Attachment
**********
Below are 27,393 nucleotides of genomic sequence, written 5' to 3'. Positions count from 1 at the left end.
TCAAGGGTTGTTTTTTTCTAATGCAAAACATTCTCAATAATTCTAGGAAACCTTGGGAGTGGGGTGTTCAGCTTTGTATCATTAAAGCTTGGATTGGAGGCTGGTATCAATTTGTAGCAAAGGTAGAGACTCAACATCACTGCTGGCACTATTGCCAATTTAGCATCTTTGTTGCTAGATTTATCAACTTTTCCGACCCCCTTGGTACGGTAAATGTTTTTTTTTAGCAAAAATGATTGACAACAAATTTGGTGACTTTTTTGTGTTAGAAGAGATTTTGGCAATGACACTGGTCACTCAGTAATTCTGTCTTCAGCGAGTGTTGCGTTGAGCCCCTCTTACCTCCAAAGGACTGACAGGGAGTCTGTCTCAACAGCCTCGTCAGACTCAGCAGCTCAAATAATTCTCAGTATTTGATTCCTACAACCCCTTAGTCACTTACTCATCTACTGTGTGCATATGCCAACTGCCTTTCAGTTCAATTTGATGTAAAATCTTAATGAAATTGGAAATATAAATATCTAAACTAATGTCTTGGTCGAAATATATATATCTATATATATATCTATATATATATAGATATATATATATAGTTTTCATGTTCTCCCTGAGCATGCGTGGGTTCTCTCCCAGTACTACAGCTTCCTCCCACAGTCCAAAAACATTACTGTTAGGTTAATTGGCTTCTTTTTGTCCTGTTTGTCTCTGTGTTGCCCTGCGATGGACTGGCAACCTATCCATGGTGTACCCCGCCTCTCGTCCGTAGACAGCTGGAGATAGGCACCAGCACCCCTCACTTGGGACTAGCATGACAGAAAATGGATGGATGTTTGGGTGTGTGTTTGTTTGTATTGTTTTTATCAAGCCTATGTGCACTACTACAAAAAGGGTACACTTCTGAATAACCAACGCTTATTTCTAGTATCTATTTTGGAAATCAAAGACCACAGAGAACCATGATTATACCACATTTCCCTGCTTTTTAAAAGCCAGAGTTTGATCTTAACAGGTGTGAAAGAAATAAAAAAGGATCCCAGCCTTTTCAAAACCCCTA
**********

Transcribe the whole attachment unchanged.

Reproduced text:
Below are 27,393 nucleotides of genomic sequence, written 5' to 3'. Positions count from 1 at the left end.
TCAAGGGTTGTTTTTTTCTAATGCAAAACATTCTCAATAATTCTAGGAAACCTTGGGAGTGGGGTGTTCAGCTTTGTATCATTAAAGCTTGGATTGGAGGCTGGTATCAATTTGTAGCAAAGGTAGAGACTCAACATCACTGCTGGCACTATTGCCAATTTAGCATCTTTGTTGCTAGATTTATCAACTTTTCCGACCCCCTTGGTACGGTAAATGTTTTTTTTTAGCAAAAATGATTGACAACAAATTTGGTGACTTTTTTGTGTTAGAAGAGATTTTGGCAATGACACTGGTCACTCAGTAATTCTGTCTTCAGCGAGTGTTGCGTTGAGCCCCTCTTACCTCCAAAGGACTGACAGGGAGTCTGTCTCAACAGCCTCGTCAGACTCAGCAGCTCAAATAATTCTCAGTATTTGATTCCTACAACCCCTTAGTCACTTACTCATCTACTGTGTGCATATGCCAACTGCCTTTCAGTTCAATTTGATGTAAAATCTTAATGAAATTGGAAATATAAATATCTAAACTAATGTCTTGGTCGAAATATATATATCTATATATATATCTATATATATATAGATATATATATATAGTTTTCATGTTCTCCCTGAGCATGCGTGGGTTCTCTCCCAGTACTACAGCTTCCTCCCACAGTCCAAAAACATTACTGTTAGGTTAATTGGCTTCTTTTTGTCCTGTTTGTCTCTGTGTTGCCCTGCGATGGACTGGCAACCTATCCATGGTGTACCCCGCCTCTCGTCCGTAGACAGCTGGAGATAGGCACCAGCACCCCTCACTTGGGACTAGCATGACAGAAAATGGATGGATGTTTGGGTGTGTGTTTGTTTGTATTGTTTTTATCAAGCCTATGTGCACTACTACAAAAAGGGTACACTTCTGAATAACCAACGCTTATTTCTAGTATCTATTTTGGAAATCAAAGACCACAGAGAACCATGATTATACCACATTTCCCTGCTTTTTAAAAGCCAGAGTTTGATCTTAACAGGTGTGAAAGAAATAAAAAAGGATCCCAGCCTTTTCAAAACCCCTA